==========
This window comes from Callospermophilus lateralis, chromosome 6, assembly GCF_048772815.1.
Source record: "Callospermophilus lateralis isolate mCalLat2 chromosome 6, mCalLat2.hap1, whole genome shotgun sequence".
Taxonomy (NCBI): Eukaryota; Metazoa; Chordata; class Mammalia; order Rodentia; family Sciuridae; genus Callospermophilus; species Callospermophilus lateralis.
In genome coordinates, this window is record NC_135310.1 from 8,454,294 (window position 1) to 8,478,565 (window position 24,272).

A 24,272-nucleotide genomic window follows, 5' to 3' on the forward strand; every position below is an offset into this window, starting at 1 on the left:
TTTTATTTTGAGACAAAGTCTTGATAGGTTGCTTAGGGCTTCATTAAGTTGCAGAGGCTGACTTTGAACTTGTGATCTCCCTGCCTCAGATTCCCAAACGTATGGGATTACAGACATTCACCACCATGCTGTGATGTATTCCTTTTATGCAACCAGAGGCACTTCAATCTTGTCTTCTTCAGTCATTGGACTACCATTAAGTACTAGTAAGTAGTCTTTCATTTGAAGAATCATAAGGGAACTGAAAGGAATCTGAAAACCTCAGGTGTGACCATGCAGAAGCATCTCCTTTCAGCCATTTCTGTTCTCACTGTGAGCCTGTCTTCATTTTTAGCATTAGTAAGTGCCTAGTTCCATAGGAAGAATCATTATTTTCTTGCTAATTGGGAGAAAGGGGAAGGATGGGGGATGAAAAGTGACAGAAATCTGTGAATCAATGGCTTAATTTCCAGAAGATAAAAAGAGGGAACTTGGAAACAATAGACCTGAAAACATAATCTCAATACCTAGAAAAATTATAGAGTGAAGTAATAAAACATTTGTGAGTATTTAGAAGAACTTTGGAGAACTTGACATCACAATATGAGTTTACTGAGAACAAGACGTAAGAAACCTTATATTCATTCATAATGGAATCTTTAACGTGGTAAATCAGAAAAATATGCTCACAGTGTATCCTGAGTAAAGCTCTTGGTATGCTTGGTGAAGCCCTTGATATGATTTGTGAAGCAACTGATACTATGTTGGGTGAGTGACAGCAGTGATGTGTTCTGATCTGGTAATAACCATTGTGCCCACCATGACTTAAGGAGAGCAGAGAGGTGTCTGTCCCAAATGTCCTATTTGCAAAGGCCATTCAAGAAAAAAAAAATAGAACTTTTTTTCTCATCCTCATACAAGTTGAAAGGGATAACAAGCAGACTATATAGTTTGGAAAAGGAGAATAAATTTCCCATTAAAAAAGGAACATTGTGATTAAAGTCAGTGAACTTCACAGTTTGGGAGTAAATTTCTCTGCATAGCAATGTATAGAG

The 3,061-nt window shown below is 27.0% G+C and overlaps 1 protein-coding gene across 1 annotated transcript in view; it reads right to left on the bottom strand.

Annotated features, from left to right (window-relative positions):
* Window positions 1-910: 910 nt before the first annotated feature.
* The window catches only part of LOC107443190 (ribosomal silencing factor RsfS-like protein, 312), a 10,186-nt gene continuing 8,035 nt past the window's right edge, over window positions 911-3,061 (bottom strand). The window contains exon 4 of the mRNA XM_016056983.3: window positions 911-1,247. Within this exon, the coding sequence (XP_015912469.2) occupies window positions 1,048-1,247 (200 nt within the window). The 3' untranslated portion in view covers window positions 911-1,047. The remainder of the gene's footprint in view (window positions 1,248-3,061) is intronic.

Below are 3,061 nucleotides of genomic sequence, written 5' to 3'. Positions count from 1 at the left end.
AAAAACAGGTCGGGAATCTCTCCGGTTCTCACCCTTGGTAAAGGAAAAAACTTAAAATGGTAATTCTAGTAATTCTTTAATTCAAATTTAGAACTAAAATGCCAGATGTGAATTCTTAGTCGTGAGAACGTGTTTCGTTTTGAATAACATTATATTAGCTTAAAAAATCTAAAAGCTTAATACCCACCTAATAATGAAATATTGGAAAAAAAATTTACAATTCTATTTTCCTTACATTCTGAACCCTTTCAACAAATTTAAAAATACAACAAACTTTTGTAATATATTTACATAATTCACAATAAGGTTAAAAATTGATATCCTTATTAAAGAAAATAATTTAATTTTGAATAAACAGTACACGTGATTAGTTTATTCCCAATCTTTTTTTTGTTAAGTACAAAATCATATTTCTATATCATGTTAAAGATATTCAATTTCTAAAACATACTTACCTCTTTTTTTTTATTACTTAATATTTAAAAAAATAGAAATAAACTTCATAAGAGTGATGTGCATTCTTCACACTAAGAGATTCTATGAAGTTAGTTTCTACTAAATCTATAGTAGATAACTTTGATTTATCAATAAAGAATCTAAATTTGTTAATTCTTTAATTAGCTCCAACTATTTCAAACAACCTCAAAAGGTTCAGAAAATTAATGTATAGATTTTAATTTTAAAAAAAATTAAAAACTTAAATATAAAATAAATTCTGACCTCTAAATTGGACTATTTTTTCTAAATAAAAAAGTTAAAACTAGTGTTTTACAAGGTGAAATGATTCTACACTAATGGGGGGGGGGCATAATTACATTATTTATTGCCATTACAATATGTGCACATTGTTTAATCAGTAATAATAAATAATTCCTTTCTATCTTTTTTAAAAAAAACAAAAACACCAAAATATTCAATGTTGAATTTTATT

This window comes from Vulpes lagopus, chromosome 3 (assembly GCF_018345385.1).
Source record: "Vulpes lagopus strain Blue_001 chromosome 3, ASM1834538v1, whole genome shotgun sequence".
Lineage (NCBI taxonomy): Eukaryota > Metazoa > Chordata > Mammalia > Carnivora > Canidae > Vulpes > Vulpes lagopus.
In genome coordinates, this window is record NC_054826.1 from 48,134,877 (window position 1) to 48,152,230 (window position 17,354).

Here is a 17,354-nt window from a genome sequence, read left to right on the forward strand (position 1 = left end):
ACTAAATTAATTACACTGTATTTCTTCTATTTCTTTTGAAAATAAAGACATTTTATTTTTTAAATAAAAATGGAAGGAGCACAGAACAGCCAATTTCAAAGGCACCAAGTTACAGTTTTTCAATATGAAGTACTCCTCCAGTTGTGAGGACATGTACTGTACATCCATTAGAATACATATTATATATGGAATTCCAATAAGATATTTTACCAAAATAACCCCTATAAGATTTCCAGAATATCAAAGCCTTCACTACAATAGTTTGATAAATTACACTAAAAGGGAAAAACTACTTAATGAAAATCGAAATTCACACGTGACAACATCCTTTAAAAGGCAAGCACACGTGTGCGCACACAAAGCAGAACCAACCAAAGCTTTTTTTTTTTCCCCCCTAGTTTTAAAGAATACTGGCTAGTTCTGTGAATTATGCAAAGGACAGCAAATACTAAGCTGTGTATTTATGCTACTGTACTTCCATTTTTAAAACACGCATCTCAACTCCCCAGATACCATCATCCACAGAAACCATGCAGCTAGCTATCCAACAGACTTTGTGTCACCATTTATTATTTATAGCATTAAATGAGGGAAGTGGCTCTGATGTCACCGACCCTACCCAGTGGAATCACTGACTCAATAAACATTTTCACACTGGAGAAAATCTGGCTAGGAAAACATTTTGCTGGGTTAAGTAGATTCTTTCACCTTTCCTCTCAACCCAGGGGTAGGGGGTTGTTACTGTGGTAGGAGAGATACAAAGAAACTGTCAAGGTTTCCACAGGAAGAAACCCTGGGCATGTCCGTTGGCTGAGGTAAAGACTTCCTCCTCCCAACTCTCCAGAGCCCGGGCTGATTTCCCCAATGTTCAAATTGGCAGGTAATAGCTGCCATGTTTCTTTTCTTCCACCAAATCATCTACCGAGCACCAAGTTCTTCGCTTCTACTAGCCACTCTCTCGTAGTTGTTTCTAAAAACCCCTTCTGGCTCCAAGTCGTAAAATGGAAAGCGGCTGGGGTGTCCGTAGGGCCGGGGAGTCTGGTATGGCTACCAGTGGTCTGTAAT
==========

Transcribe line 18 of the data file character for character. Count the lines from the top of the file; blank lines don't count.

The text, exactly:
ACTAAATTAATTACACTGTATTTCTTCTATTTCTTTTGAAAATAAAGACATTTTATTTTTTAAATAAAAATGGAAGGAGCACAGAACAGCCAATTTCAAAGGCACCAAGTTACAGTTTTTCAATATGAAGTACTCCTCCAGTTGTGAGGACATGTACTGTACATCCATTAGAATACATATTATATATGGAATTCCAATAAGATATTTTACCAAAATAACCCCTATAAGATTTCCAGAATATCAAAGCCTTCACTACAATAGTTTGATAAATTACACTAAAAGGGAAAAACTACTTAATGAAAATCGAAATTCACACGTGACAACATCCTTTAAAAGGCAAGCACACGTGTGCGCACACAAAGCAGAACCAACCAAAGCTTTTTTTTTTTCCCCCCTAGTTTTAAAGAATACTGGCTAGTTCTGTGAATTATGCAAAGGACAGCAAATACTAAGCTGTGTATTTATGCTACTGTACTTCCATTTTTAAAACACGCATCTCAACTCCCCAGATACCATCATCCACAGAAACCATGCAGCTAGCTATCCAACAGACTTTGTGTCACCATTTATTATTTATAGCATTAAATGAGGGAAGTGGCTCTGATGTCACCGACCCTACCCAGTGGAATCACTGACTCAATAAACATTTTCACACTGGAGAAAATCTGGCTAGGAAAACATTTTGCTGGGTTAAGTAGATTCTTTCACCTTTCCTCTCAACCCAGGGGTAGGGGGTTGTTACTGTGGTAGGAGAGATACAAAGAAACTGTCAAGGTTTCCACAGGAAGAAACCCTGGGCATGTCCGTTGGCTGAGGTAAAGACTTCCTCCTCCCAACTCTCCAGAGCCCGGGCTGATTTCCCCAATGTTCAAATTGGCAGGTAATAGCTGCCATGTTTCTTTTCTTCCACCAAATCATCTACCGAGCACCAAGTTCTTCGCTTCTACTAGCCACTCTCTCGTAGTTGTTTCTAAAAACCCCTTCTGGCTCCAAGTCGTAAAATGGAAAGCGGCTGGGGTGTCCGTAGGGCCGGGGAGTCTGGTATGGCTACCAGTGGTCTGTAAT